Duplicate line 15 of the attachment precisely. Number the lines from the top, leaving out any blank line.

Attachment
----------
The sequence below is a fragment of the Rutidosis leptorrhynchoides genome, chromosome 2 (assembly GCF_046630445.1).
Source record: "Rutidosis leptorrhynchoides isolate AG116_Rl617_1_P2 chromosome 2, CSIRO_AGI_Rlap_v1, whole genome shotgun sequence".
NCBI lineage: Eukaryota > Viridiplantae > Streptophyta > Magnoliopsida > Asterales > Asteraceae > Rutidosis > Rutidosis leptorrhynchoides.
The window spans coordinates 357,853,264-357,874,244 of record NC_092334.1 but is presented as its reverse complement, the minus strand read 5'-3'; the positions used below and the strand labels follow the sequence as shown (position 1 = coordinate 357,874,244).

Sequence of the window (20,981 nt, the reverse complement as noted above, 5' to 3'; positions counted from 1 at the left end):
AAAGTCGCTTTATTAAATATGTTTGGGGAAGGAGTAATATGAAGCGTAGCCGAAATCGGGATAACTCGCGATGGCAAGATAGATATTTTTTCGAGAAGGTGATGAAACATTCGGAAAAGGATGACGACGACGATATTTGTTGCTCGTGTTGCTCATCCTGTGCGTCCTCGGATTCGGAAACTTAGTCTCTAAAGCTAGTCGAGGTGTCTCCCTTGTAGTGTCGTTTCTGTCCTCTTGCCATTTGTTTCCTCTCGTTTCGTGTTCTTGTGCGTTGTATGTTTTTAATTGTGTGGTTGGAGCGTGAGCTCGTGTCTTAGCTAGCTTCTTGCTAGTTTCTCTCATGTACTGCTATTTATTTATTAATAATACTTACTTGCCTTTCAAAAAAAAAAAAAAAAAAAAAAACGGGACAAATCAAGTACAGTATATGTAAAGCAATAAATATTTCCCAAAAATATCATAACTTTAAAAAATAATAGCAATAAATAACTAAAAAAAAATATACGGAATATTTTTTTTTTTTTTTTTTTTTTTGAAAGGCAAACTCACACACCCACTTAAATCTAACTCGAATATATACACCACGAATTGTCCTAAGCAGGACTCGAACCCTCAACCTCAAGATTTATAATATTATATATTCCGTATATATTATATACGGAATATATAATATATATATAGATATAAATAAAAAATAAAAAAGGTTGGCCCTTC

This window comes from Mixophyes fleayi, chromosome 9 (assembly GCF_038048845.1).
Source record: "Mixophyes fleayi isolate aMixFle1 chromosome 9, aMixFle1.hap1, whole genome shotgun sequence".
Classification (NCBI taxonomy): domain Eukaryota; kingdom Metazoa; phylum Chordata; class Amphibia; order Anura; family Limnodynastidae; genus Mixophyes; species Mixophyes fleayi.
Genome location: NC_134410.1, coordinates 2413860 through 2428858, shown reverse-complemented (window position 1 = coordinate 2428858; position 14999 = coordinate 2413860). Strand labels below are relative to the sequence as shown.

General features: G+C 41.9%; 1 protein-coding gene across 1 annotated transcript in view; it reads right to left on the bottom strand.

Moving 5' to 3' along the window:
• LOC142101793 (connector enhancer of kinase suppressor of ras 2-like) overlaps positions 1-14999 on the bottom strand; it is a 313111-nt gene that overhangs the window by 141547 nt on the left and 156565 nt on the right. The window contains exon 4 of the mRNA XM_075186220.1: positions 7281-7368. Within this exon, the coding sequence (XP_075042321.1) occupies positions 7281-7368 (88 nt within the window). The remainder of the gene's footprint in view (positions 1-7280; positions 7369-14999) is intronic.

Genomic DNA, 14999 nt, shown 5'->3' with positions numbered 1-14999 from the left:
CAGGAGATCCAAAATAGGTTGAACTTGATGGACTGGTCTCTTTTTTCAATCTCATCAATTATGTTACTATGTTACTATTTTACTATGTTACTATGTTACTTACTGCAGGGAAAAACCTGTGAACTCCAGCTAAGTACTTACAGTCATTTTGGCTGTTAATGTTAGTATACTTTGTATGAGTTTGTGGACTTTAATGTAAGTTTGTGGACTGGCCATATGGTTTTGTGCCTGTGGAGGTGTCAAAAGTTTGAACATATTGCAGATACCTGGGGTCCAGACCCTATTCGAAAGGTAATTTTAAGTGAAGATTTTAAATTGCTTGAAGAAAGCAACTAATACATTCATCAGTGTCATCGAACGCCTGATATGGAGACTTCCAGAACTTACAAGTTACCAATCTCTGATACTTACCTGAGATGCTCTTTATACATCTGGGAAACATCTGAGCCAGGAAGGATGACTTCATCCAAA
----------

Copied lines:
CAGGAGATCCAAAATAGGTTGAACTTGATGGACTGGTCTCTTTTTTCAATCTCATCAATTATGTTACTATGTTACTATTTTACTATGTTACTATGTTACTTACTGCAGGGAAAAACCTGTGAACTCCAGCTAAGTACTTACAGTCATTTTGGCTGTTAATGTTAGTATACTTTGTATGAGTTTGTGGACTTTAATGTAAGTTTGTGGACTGGCCATATGGTTTTGTGCCTGTGGAGGTGTCAAAAGTTTGAACATATTGCAGATACCTGGGGTCCAGACCCTATTCGAAAGGTAATTTTAAGTGAAGATTTTAAATTGCTTGAAGAAAGCAACTAATACATTCATCAGTGTCATCGAACGCCTGATATGGAGACTTCCAGAACTTACAAGTTACCAATCTCTGATACTTACCTGAGATGCTCTTTATACATCTGGGAAACATCTGAGCCAGGAAGGATGACTTCATCCAAA